ATLANTA -- Friends and relatives of the latest two victims of Atlanta's child killers gathered for separate funerals today as authorities still sought to determine how one of them died.
Eddie Duncan, 21, a retarded black man whose death police say is part of the 20-month-long string of at least 22 murders, was to be buried following a late morning funeral.
Services for Timothy Hill, 13, a friend of Duncan, were planned at a different church early this afternoon.
Dr. Byron Dawson, assistant director of the state crime laboratory, said Duncan, whose body was discovered Tuesday night in the Chattahoochee River, was killed the day he vanished, but that cause of death was listed as undetermined pending further information.
'Everything I have found is consistent with his having been in the water since he disappeared,' Dawson said, but added, 'I never really said he drowned. I said there was evidence suggesting he might have.'
Duncan was last seen on March 20 in the Techwood Homes public housing area where he lived. His body was found in the river south of Atlanta just two miles from where Hill's body was discovered the day before.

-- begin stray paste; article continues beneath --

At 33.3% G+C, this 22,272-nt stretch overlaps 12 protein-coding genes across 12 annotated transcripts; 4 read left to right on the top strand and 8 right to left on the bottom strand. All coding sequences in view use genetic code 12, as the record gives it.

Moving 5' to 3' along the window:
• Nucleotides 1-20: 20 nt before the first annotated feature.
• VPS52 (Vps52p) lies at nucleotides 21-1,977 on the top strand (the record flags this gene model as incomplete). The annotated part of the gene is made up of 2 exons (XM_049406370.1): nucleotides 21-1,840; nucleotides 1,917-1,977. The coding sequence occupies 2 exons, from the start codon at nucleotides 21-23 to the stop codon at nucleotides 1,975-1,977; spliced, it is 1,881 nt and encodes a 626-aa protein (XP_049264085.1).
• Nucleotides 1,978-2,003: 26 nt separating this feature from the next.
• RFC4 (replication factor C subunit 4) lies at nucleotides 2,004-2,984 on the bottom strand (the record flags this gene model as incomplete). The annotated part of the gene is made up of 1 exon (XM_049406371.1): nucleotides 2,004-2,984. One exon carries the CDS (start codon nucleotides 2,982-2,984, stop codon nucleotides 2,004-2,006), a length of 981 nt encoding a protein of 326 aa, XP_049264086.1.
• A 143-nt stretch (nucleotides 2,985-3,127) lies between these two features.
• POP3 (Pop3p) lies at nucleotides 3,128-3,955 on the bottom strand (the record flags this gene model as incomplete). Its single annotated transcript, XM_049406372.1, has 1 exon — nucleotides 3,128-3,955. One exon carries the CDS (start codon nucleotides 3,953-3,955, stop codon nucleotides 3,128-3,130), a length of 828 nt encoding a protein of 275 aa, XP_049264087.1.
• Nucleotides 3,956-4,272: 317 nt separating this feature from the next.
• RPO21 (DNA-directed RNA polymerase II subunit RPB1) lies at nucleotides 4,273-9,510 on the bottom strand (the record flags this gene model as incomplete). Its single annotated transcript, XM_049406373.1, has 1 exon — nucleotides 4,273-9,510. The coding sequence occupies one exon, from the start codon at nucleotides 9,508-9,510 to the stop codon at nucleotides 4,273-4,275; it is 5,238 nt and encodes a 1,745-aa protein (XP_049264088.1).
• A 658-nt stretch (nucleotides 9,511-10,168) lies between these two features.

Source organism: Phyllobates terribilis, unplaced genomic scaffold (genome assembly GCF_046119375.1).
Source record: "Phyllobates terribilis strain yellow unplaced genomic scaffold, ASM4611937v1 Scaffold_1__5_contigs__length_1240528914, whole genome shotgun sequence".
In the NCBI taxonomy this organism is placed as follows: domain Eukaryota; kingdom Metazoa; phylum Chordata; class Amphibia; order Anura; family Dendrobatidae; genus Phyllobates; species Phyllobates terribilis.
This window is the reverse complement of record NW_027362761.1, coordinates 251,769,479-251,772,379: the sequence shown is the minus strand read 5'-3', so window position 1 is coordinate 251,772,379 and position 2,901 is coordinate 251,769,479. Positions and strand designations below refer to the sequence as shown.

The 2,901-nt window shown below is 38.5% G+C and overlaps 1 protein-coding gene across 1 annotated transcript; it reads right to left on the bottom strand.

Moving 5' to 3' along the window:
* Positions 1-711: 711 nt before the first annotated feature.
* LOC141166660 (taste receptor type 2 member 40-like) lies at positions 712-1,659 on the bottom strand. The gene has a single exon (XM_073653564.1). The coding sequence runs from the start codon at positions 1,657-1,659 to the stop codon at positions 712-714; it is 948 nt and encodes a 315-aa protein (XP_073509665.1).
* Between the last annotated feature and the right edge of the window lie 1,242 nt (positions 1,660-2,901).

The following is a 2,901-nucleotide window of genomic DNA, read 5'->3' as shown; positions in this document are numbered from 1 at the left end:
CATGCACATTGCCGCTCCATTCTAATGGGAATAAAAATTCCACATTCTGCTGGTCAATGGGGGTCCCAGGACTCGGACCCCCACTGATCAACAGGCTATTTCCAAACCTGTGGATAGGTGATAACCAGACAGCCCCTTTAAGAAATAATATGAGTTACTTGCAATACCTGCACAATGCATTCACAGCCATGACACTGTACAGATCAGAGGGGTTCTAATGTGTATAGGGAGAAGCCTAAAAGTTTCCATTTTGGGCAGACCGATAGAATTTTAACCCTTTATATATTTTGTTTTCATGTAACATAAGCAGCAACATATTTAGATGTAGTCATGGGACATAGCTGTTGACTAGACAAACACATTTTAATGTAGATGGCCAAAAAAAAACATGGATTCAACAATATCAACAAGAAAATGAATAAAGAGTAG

A source close to the investigation revealed Friday that some of the 24 missing and murdered children were known to frequent an abandoned house in the northwest part of Atlanta considered a homosexual rendezvous.
An Atlanta police spokesman, asked Friday if the special task force handling the murders was investigating the house, would only say, 'The FBI is investigating it, to my knowledge.' The FBI declined comment.
There was no indication why police would point to the FBI -- and not the task force, or FBI members of the task force -- as the investigators.
Investigators have long felt the most likely motive in the murders was sexual -- especially in the case of the last four victims, whose bodies have been found clad only in underwear.
The likelihood of homosexual involvement was strong because all but two 22 murdered and two missing children were boys, and there have been reports of prostitution among some of the victims.
Sources also said police were interested in Larry Marshall, a 34-year-old black man arrested in Hartford, Conn., as a source of information in the case -- not as a suspect. Marshall, wanted for a robbery and stabbing in Atlanta last month, reportedly knew Hill.
It was reported that at least one jurisdiction outside Atlanta had sent an officer to Hartford to question Marshall, although the task force said it would wait until he was extradited to talk to him.